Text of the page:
Use this URL to cite or link to this record in EThOS: http://ethos.bl.uk/OrderDetails.do?uin=uk.bl.ethos.588640
Title: Radical service innovation capabilities and competences and its performance measurement in the Egyptian banking sector
Author: El Shafeey, Tarek
Awarding Body: University of Portsmouth
Current Institution: University of Portsmouth
Date of Award: 2013
Availability of Full Text:
Access from EThOS:
Access from Institution:
Abstract:
Established service firms acknowledge that successful radical innovations are critical to create substantial customer value by satisfying unmet needs, enhance long-term growth and the flows of idiosyncratic asset stocks that create sustainable competitive advantage. Despite these invaluable advantages, the failure rate of these costly and complex innovation initiatives is high and incremental innovation and imitation behaviour dominates most service industries, especially the financial service industry. Given the importance of services and the low performance records of these projects, it was expected that radical service innovation would be considered as a high research priority. Unfortunately, it was not the case. The central objective of the current research project is to develop a multi-layer (dynamic or evolutionary) conceptual framework for the key capabilities and competences of radical innovation success in the context of the Egyptian banking sector. An analytical, multi-layer conceptual framework was proposed before approaching the empirical study to guide the process of data collection and analysis. This conceptual framework elaborated on the major principles of the competence-based view of the firm. A (retrospective) longitudinal, multi-method, qualitative case study research was designed. Three data collection techniques were used: interviews; documents, and observations. A common framework of data analysis was employed: process narrative strategy; and synthetic strategy. The findings show that key to the success of radical service innovation is a complex set of capabilities and competences. These are: entrepreneurial (resource building) capability, theoretical (second-order) construct; core radical innovation competence, superordinate (third-order) construct; incubation capability, theoretical (third-order) construct; and acceleration capability, theoretical (third order) construct. Moreover, the success/performance of radical innovation is assessed through four categories of constructs. The first category is temporary competitive advantage (TCA), which may be: effectiveness advantage; or efficiency advantage. The second category is sustainable competitive advantage (SCA). The third category is a set of imitation barriers. The fourth category is the superior long-term financial performance. The findings show that the entrepreneurial (resource building) capability is causally linked to the core radical innovation competence, which is causally linked to both the incubation and acceleration capabilities. The findings also show that the incubation capability is causally linked to acceleration capability. The acceleration capability, on the other hand, is causally linked to TCA. The findings also show that the TCA-SCA relationship is contingent, and moderated by imitation barriers. Moreover, the SCA is causally linked to the superior long-term financial performance. Finally, the superior long-term financial performance is causally linked to core radical innovation competence. The current research project contributes to several streams of the literature in four main ways. First, it develops a process model for a radical service innovation project, from its inception to introduction. This model is developed based on a radical innovation at the national level: the National Program for Vehicle Replacement (NPVR), which is seen as success story in a developing country. Several national and international banks have played key roles in the incubation and acceleration phases of this program. Second, it delivers a set of original theoretical constructs (manifested by a consistent and comprehensive set of 72 first-order latent factors), and the propositions linking these theoretical constructs. Third, it identifies 13 criticisms for one of the most widely adopted theory within the (entrepreneurship, innovation, and strategic management) literature, the resource-based view (RBV) of the firm. Finally, it reinforces one of the least employed research methodologies, longitudinal qualitative research based on process data.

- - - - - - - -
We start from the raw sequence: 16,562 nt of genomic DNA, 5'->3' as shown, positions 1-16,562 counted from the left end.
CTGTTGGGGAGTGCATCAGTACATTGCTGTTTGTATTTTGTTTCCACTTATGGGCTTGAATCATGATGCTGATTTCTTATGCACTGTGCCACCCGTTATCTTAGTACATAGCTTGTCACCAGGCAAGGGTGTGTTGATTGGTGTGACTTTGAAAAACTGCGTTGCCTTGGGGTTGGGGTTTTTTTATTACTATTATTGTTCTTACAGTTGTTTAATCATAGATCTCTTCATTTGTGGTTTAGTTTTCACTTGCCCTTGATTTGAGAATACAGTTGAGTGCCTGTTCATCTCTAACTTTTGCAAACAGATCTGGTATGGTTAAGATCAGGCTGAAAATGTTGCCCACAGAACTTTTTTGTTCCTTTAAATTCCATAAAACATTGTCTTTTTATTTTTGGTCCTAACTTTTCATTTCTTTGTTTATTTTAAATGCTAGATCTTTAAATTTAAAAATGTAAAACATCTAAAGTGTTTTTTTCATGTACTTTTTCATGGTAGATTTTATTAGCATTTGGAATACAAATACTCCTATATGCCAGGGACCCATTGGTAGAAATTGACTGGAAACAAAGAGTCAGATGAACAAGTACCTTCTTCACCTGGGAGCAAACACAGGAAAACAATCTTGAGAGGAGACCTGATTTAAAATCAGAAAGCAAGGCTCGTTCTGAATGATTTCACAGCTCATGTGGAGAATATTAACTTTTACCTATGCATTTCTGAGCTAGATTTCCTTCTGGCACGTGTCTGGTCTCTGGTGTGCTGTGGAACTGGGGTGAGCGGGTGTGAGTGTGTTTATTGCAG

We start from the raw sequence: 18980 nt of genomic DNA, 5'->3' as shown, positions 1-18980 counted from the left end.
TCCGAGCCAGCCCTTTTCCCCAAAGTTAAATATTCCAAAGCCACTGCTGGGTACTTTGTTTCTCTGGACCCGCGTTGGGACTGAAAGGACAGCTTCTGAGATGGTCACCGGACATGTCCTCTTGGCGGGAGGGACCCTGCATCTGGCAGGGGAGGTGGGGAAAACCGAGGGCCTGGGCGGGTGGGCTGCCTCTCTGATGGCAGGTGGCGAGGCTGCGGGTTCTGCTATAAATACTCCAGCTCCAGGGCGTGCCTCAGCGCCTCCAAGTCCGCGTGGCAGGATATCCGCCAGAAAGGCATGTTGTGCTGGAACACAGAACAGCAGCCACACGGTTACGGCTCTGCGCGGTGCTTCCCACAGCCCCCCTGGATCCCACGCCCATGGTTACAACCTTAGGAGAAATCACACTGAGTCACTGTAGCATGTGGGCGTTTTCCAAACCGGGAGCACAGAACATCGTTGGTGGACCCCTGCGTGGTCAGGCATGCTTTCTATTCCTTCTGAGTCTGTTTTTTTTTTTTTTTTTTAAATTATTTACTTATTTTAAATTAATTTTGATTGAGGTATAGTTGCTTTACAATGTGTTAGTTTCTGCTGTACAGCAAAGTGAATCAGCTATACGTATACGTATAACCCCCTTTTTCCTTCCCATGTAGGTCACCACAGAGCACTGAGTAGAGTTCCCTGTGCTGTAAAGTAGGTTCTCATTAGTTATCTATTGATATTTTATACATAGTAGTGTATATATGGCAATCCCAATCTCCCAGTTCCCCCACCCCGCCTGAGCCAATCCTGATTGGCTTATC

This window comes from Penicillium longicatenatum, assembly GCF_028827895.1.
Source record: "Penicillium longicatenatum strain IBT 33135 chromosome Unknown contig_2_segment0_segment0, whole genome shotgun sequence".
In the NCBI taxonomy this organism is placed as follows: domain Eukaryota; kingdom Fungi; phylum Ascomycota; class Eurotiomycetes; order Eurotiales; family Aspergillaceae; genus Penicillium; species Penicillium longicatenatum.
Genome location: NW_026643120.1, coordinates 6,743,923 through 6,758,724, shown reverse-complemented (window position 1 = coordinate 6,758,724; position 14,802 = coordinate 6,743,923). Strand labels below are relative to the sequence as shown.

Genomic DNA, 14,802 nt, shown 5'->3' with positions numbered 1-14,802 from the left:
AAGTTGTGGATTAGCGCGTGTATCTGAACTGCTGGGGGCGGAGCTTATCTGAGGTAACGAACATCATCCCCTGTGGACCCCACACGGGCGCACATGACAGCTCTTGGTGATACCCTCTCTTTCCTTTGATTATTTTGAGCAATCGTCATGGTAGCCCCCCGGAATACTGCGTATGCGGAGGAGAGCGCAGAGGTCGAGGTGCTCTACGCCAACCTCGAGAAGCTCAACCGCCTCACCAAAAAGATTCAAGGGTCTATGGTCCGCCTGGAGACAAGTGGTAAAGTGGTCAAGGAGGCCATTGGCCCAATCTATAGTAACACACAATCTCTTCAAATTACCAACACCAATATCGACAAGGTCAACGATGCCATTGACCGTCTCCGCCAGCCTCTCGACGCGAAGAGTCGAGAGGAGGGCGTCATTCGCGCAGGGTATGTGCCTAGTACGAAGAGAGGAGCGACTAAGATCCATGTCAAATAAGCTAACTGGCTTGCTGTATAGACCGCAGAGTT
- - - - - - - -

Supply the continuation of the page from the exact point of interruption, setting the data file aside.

Supervisor: Trott, Paul ; Wheeler, Colin Nigel Sponsor: Not available
Qualification Name: Thesis (Ph.D.) Qualification Level: Thesis
EThOS ID: uk.bl.ethos.588640  DOI: Not available
Keywords: Business and Management ; Human Resources
Share: